Marxist group sharpens Salvador guerrillas' threat to Army

Two guerrilla fighters in green fatigues deftly type out orders in the one-room town hall. Several M-16 automatic rifles are stacked along the cinder-block walls.

Canteens, field packs, ammunition belts, and assorted pieces of camp equipment - all made in the United States - lie scattered around the expropriated command quarters.

La Laguna, a small community rimmed by sharp-nosed volcanic peaks, is a guerrilla town. Rebel graffiti covers the walls of the town and guerrillas freely meet in the streets and lounge in the main square.

This town and much of Chalatenango Province is held by the Popular Liberation Front (FPL), militarily one of two strongest rebel groups.

The FPL has only in the past year joined the Farabundo Marti National Liberation Front in coordinated military attacks on El Salvador's Army. But by switching its tactics from small-scale raids mounted on its own to large-scale movements staged in coordination with other liberation front members, the FPL has helped to make the guerrilla movement more aggressive and a larger threat to the Salvadorean Army.

''When the (Salvadorean) soldiers look up and see those mountains, they are demoralized because they know we are there,'' one rebel proudly asserts.

In the chill morning air, FPL guerrillas congregate here in small groups, preparing to leave on their daily patrols through Comalapa, La Junta, Concep-

cion Quezalte- -peque, and other provincial communities. The fighters carry automatic weapons and are dressed in pirated Army fatigues.

Columns of guerrillas travel through the volcanic peaks carrying their heavy US-made M-50 machine guns and mortars on mule- and horseback. They say most of their weapons, including the heavy caliber equipment, are captured from the Salvadorean Army.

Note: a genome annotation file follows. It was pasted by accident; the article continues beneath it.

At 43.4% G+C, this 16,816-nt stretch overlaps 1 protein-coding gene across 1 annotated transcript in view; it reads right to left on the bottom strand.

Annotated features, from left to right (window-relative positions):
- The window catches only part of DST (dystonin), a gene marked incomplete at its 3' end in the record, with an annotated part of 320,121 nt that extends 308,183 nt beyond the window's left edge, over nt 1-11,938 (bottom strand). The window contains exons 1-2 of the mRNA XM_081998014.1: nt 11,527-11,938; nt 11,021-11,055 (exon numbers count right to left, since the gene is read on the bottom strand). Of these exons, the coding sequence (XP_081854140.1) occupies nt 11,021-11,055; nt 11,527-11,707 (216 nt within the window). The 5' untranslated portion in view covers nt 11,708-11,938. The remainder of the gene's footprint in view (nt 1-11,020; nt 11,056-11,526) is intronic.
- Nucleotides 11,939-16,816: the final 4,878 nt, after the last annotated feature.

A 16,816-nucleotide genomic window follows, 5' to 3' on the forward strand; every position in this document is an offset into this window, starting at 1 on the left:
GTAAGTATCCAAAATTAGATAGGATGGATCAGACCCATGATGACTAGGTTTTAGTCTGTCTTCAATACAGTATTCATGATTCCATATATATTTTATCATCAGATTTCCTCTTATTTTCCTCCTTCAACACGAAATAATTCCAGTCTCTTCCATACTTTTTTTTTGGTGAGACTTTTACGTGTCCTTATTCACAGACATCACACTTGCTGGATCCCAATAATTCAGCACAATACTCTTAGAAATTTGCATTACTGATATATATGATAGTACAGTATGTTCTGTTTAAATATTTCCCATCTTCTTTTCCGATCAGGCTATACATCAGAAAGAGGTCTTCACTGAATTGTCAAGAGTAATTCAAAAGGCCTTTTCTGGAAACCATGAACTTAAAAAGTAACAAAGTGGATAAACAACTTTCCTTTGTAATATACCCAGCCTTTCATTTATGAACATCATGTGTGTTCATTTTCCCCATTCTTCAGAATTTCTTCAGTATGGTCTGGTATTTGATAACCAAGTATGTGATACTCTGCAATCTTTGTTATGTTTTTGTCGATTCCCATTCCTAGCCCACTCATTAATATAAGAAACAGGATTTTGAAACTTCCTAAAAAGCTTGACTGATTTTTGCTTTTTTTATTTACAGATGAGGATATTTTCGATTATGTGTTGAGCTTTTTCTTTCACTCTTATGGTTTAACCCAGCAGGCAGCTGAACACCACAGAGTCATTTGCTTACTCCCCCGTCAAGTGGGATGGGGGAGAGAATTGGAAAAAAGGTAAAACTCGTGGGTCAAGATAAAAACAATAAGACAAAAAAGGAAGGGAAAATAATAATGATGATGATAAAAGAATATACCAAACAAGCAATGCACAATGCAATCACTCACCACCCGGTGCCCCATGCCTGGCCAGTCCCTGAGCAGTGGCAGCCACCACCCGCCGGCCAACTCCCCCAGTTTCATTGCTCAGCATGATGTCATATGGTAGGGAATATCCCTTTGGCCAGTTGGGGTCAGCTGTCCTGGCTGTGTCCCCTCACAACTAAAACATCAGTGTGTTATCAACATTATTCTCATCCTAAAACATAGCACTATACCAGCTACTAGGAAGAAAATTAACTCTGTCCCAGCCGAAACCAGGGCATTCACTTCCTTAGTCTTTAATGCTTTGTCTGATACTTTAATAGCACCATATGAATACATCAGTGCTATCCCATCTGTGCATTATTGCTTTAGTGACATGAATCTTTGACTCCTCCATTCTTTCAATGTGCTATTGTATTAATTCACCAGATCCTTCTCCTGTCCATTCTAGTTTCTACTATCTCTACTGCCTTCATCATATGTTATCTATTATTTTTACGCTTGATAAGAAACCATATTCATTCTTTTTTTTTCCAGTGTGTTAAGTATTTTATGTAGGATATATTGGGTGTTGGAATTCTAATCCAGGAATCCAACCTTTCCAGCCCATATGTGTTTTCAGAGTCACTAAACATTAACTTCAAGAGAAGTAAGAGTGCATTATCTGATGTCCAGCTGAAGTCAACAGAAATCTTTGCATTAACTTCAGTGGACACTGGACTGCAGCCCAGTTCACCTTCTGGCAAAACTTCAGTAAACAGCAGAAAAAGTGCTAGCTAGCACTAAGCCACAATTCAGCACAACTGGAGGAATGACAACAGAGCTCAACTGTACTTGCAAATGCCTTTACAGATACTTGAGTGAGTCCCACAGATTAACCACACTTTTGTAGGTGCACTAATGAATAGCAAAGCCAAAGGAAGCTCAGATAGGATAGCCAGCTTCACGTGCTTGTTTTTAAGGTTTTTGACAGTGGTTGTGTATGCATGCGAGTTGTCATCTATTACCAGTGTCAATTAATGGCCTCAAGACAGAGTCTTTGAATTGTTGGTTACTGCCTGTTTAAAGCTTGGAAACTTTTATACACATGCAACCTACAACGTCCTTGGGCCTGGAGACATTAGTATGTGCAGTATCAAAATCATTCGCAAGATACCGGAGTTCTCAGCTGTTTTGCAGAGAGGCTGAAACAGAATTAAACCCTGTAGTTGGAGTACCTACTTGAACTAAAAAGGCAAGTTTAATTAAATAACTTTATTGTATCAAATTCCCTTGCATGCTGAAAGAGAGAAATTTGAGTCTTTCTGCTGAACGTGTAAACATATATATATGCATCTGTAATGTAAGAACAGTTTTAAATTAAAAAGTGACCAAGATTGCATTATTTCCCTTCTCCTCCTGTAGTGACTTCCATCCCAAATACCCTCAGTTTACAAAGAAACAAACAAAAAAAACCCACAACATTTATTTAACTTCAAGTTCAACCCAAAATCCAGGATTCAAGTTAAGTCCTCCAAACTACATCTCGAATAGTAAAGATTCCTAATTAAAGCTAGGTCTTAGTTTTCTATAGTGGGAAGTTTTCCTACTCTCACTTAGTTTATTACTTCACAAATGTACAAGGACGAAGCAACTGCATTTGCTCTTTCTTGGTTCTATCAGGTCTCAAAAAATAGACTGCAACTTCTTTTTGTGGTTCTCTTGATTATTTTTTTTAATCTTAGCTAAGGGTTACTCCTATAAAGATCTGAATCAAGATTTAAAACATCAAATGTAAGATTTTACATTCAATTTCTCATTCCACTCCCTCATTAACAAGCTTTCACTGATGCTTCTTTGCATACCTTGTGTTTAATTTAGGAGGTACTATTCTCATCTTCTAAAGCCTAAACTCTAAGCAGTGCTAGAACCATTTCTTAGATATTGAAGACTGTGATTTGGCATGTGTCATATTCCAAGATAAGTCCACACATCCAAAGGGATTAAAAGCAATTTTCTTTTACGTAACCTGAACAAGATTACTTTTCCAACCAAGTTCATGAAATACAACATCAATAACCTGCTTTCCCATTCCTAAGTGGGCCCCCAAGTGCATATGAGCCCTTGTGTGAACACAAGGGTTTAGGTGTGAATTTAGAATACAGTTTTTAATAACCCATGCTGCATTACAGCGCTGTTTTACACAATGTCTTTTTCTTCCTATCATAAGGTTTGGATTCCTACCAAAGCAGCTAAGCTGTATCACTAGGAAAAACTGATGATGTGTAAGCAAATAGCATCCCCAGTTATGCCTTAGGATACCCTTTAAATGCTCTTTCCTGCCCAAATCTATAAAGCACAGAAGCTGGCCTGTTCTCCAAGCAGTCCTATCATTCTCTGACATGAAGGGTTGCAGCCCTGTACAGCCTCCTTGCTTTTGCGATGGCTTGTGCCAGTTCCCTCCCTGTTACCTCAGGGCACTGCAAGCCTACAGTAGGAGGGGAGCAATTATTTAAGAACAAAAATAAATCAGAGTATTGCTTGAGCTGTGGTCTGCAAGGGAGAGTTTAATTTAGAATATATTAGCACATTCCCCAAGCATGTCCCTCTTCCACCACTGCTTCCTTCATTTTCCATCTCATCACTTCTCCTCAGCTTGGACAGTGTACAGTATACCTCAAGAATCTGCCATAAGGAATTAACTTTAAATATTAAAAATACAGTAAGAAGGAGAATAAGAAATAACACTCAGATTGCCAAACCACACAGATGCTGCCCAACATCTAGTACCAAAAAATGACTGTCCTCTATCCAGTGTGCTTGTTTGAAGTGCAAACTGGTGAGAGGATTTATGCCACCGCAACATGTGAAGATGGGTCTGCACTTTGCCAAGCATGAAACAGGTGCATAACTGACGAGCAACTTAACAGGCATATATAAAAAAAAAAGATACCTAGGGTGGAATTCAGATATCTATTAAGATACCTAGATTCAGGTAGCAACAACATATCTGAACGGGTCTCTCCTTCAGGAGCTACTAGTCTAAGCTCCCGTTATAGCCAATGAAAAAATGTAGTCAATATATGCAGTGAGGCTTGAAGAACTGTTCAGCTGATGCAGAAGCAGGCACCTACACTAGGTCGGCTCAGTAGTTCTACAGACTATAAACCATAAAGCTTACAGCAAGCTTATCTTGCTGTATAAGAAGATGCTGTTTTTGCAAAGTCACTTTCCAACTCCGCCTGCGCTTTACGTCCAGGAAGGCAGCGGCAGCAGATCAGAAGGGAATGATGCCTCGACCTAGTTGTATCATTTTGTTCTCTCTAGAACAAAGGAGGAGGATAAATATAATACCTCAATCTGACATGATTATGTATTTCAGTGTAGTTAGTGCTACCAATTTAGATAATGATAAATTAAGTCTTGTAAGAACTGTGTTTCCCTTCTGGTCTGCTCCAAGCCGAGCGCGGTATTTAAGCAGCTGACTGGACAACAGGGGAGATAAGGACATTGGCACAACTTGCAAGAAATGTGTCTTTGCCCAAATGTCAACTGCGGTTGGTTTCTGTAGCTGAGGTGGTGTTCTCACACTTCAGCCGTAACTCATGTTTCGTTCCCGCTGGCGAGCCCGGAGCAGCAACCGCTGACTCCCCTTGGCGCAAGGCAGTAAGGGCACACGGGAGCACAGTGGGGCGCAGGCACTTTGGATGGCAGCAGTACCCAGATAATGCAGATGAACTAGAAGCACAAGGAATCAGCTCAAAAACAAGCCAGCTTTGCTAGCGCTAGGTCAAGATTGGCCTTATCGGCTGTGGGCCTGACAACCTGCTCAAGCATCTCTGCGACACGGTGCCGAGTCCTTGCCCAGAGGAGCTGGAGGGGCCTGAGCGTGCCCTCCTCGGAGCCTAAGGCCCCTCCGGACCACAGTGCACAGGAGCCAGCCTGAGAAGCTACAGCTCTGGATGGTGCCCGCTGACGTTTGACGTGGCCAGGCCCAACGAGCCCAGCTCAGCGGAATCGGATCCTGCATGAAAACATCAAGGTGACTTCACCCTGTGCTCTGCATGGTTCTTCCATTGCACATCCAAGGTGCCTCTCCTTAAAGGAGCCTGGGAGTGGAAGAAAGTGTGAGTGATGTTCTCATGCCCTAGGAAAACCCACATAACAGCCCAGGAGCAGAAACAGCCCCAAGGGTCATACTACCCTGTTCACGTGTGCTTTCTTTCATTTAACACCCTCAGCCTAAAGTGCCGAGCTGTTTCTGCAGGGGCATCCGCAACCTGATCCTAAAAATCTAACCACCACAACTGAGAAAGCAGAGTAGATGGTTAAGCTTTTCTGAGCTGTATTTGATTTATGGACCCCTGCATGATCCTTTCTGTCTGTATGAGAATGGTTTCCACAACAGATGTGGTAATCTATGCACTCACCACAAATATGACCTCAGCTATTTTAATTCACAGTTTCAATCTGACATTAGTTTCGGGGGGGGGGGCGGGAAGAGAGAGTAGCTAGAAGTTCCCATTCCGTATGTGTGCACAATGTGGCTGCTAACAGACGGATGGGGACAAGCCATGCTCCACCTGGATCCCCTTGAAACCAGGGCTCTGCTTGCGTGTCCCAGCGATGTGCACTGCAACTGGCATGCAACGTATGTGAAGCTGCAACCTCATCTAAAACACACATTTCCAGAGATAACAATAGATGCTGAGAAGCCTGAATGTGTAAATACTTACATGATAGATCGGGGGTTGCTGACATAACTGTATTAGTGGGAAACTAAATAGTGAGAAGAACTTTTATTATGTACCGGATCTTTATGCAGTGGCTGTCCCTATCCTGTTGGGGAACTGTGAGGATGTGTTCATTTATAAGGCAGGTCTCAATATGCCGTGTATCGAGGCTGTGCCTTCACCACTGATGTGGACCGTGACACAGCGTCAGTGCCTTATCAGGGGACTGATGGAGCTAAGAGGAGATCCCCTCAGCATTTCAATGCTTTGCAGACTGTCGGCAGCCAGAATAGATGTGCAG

There are an estimated 9,000 to 11,000 guerrillas operating in El Salvador, according to the United States Embassy. The FPL accounts for 2,000 of these; its forces are spread out over Chalatenango, Cabanas, and Cuscatlan provinces. FPL troops are organized in elite ''vanguard units,'' with some less skilled units acting as ''guerrilla columns'' in the countryside. The FPL also has local militias and a small ''urban front'' terrorist group that operates in the cities. One of its urban fronts, the ''Clara Elizabeth Ramirez'' group, claimed responsibility for the killing of a US military adviser, Navy Cmdr. Albert Schaufelberger, in May 1983.

Although the FPL has joined the Farabundo Marti National Liberation Front in military strategy, it remains separate politically. It is perhaps the most Marxist-Leninist of the guerrilla groups, and its symbol is the Russian hammer and sickle, which members have emblazoned on buildings throughout Chalatenango.

The FPL has long been the most recalcitrant member of the FMLN, which is made of five rebel groups. FPL founder Salvador Cayetano Carpio was disdainful of the military capabilities of the other rebel groups, and favored a ''prolonged popular war,'' modeled on the North Vietnamese model, to the FMLN's military-political approach to winning the war.